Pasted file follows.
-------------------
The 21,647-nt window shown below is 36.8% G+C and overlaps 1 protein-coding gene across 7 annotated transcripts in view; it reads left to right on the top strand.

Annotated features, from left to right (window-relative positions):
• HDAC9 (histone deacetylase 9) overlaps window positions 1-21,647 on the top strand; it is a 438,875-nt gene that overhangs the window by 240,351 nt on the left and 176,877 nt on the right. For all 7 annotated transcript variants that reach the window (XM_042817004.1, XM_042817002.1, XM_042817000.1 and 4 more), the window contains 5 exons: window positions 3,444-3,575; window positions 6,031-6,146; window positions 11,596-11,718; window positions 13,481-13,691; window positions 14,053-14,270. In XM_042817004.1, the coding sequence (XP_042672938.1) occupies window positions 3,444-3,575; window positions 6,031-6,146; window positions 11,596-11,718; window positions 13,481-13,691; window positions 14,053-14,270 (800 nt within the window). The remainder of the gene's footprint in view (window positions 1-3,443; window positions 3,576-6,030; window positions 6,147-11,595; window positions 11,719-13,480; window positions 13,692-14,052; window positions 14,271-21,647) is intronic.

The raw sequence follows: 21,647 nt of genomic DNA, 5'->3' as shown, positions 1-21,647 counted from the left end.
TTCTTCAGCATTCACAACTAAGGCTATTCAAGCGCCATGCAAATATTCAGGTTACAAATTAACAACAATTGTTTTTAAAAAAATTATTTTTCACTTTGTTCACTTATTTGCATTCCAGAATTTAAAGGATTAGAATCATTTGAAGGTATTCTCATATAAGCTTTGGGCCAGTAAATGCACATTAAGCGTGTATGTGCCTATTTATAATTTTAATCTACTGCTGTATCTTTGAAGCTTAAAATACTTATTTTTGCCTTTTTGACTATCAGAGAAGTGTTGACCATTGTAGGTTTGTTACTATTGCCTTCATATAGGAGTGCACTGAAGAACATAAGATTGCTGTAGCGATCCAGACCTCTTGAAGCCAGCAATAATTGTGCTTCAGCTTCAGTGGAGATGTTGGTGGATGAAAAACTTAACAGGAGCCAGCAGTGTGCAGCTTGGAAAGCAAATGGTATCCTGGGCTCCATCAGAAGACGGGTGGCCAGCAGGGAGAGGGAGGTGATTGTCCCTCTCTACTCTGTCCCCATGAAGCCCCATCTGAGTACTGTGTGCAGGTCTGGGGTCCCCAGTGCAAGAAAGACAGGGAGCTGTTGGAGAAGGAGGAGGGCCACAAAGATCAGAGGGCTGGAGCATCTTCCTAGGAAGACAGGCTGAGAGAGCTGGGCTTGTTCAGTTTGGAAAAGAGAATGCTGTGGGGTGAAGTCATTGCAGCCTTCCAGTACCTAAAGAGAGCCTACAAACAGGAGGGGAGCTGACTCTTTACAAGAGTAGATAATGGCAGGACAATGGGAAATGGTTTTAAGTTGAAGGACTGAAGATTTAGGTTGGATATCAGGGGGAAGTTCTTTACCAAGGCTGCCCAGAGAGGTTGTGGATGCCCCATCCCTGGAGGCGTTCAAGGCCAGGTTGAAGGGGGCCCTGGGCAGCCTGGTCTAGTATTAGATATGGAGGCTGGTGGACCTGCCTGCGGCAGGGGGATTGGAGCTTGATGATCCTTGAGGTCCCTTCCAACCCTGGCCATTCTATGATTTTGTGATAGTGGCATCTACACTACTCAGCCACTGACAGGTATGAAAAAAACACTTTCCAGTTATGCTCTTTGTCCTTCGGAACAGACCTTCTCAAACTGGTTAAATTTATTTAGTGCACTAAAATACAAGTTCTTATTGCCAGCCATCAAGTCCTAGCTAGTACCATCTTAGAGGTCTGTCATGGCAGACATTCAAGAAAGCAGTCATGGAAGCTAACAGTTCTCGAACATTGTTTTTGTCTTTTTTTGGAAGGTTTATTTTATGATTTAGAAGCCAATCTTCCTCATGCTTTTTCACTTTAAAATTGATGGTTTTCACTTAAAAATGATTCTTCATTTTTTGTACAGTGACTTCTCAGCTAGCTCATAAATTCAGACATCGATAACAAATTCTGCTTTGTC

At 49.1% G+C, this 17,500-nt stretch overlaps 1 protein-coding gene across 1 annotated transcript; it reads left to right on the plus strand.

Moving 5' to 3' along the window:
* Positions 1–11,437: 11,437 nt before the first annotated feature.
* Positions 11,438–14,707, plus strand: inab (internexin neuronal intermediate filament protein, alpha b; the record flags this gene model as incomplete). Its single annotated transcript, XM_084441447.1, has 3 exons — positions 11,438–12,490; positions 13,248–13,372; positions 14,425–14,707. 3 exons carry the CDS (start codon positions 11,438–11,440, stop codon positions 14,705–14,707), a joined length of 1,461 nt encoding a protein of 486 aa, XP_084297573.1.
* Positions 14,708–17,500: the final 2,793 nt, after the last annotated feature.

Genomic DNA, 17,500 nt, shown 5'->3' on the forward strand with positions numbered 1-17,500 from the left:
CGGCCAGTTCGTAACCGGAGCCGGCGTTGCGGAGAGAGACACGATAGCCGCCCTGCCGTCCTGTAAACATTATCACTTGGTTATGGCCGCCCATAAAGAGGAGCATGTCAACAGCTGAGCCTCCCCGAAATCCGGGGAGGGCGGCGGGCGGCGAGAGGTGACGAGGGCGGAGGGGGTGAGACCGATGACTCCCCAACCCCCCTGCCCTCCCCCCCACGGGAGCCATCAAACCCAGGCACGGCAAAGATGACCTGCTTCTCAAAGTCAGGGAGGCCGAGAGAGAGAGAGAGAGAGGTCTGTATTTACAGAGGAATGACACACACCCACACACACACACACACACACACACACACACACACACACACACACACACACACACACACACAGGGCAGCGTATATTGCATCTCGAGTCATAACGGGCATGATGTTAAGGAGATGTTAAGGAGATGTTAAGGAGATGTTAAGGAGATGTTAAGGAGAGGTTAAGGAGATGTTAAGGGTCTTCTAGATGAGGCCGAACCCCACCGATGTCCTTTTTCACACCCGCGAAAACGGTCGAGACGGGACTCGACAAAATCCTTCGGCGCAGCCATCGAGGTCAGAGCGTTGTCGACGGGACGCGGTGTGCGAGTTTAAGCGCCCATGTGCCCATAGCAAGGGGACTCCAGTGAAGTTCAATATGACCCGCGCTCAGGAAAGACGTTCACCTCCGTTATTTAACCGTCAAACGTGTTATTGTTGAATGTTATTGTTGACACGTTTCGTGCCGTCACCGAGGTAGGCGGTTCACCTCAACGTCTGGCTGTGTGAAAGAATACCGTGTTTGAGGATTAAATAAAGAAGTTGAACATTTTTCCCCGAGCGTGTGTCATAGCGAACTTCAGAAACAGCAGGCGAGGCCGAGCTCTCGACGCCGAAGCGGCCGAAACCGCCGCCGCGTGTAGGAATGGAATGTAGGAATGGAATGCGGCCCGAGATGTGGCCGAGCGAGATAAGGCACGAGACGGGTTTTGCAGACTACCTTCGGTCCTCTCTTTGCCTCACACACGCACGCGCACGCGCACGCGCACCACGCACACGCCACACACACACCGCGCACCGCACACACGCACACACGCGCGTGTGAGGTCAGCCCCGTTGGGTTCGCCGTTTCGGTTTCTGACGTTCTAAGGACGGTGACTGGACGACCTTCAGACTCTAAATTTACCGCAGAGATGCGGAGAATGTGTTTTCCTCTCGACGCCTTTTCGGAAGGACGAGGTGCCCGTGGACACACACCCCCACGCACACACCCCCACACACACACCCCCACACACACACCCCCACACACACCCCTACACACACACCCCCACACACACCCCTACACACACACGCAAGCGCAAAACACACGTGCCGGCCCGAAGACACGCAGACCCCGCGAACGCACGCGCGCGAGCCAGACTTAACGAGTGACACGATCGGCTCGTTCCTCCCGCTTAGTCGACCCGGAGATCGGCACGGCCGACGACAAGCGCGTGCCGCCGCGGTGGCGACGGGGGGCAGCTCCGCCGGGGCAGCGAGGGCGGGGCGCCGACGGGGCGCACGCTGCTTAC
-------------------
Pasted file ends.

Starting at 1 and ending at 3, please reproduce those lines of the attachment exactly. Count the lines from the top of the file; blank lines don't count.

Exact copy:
The 21,647-nt window shown below is 36.8% G+C and overlaps 1 protein-coding gene across 7 annotated transcripts in view; it reads left to right on the top strand.

Annotated features, from left to right (window-relative positions):
• HDAC9 (histone deacetylase 9) overlaps window positions 1-21,647 on the top strand; it is a 438,875-nt gene that overhangs the window by 240,351 nt on the left and 176,877 nt on the right. For all 7 annotated transcript variants that reach the window (XM_042817004.1, XM_042817002.1, XM_042817000.1 and 4 more), the window contains 5 exons: window positions 3,444-3,575; window positions 6,031-6,146; window positions 11,596-11,718; window positions 13,481-13,691; window positions 14,053-14,270. In XM_042817004.1, the coding sequence (XP_042672938.1) occupies window positions 3,444-3,575; window positions 6,031-6,146; window positions 11,596-11,718; window positions 13,481-13,691; window positions 14,053-14,270 (800 nt within the window). The remainder of the gene's footprint in view (window positions 1-3,443; window positions 3,576-6,030; window positions 6,147-11,595; window positions 11,719-13,480; window positions 13,692-14,052; window positions 14,271-21,647) is intronic.